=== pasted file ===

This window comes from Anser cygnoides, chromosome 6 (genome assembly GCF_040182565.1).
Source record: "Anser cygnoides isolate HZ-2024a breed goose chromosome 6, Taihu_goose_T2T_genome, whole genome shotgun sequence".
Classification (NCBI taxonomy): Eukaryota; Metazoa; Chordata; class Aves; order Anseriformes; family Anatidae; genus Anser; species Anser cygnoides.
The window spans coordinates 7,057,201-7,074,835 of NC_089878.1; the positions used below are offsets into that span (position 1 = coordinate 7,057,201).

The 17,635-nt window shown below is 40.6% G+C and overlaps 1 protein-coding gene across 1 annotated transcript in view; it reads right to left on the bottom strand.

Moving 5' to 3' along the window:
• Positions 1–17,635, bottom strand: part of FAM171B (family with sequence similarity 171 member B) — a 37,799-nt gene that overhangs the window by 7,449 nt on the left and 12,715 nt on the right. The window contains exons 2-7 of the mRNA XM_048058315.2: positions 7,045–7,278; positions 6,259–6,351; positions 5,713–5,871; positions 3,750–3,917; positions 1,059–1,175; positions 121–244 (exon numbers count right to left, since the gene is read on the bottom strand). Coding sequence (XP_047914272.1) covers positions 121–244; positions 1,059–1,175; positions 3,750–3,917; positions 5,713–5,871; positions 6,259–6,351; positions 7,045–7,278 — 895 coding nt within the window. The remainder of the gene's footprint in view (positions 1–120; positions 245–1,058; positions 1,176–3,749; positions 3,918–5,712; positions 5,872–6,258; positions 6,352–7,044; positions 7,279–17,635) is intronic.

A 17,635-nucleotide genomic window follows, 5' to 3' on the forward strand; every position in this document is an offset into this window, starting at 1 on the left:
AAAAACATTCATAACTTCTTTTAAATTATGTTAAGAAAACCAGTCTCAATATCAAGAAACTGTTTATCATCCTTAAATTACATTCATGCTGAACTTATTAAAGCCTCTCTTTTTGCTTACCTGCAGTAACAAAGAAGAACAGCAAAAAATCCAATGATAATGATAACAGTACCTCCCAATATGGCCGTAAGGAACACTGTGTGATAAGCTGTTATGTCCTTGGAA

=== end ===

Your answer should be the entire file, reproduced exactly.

This window comes from Anser cygnoides, chromosome 6 (genome assembly GCF_040182565.1).
Source record: "Anser cygnoides isolate HZ-2024a breed goose chromosome 6, Taihu_goose_T2T_genome, whole genome shotgun sequence".
Classification (NCBI taxonomy): Eukaryota; Metazoa; Chordata; class Aves; order Anseriformes; family Anatidae; genus Anser; species Anser cygnoides.
The window spans coordinates 7,057,201-7,074,835 of NC_089878.1; the positions used below are offsets into that span (position 1 = coordinate 7,057,201).

The 17,635-nt window shown below is 40.6% G+C and overlaps 1 protein-coding gene across 1 annotated transcript in view; it reads right to left on the bottom strand.

Moving 5' to 3' along the window:
• Positions 1–17,635, bottom strand: part of FAM171B (family with sequence similarity 171 member B) — a 37,799-nt gene that overhangs the window by 7,449 nt on the left and 12,715 nt on the right. The window contains exons 2-7 of the mRNA XM_048058315.2: positions 7,045–7,278; positions 6,259–6,351; positions 5,713–5,871; positions 3,750–3,917; positions 1,059–1,175; positions 121–244 (exon numbers count right to left, since the gene is read on the bottom strand). Coding sequence (XP_047914272.1) covers positions 121–244; positions 1,059–1,175; positions 3,750–3,917; positions 5,713–5,871; positions 6,259–6,351; positions 7,045–7,278 — 895 coding nt within the window. The remainder of the gene's footprint in view (positions 1–120; positions 245–1,058; positions 1,176–3,749; positions 3,918–5,712; positions 5,872–6,258; positions 6,352–7,044; positions 7,279–17,635) is intronic.

A 17,635-nucleotide genomic window follows, 5' to 3' on the forward strand; every position in this document is an offset into this window, starting at 1 on the left:
AAAAACATTCATAACTTCTTTTAAATTATGTTAAGAAAACCAGTCTCAATATCAAGAAACTGTTTATCATCCTTAAATTACATTCATGCTGAACTTATTAAAGCCTCTCTTTTTGCTTACCTGCAGTAACAAAGAAGAACAGCAAAAAATCCAATGATAATGATAACAGTACCTCCCAATATGGCCGTAAGGAACACTGTGTGATAAGCTGTTATGTCCTTGGAA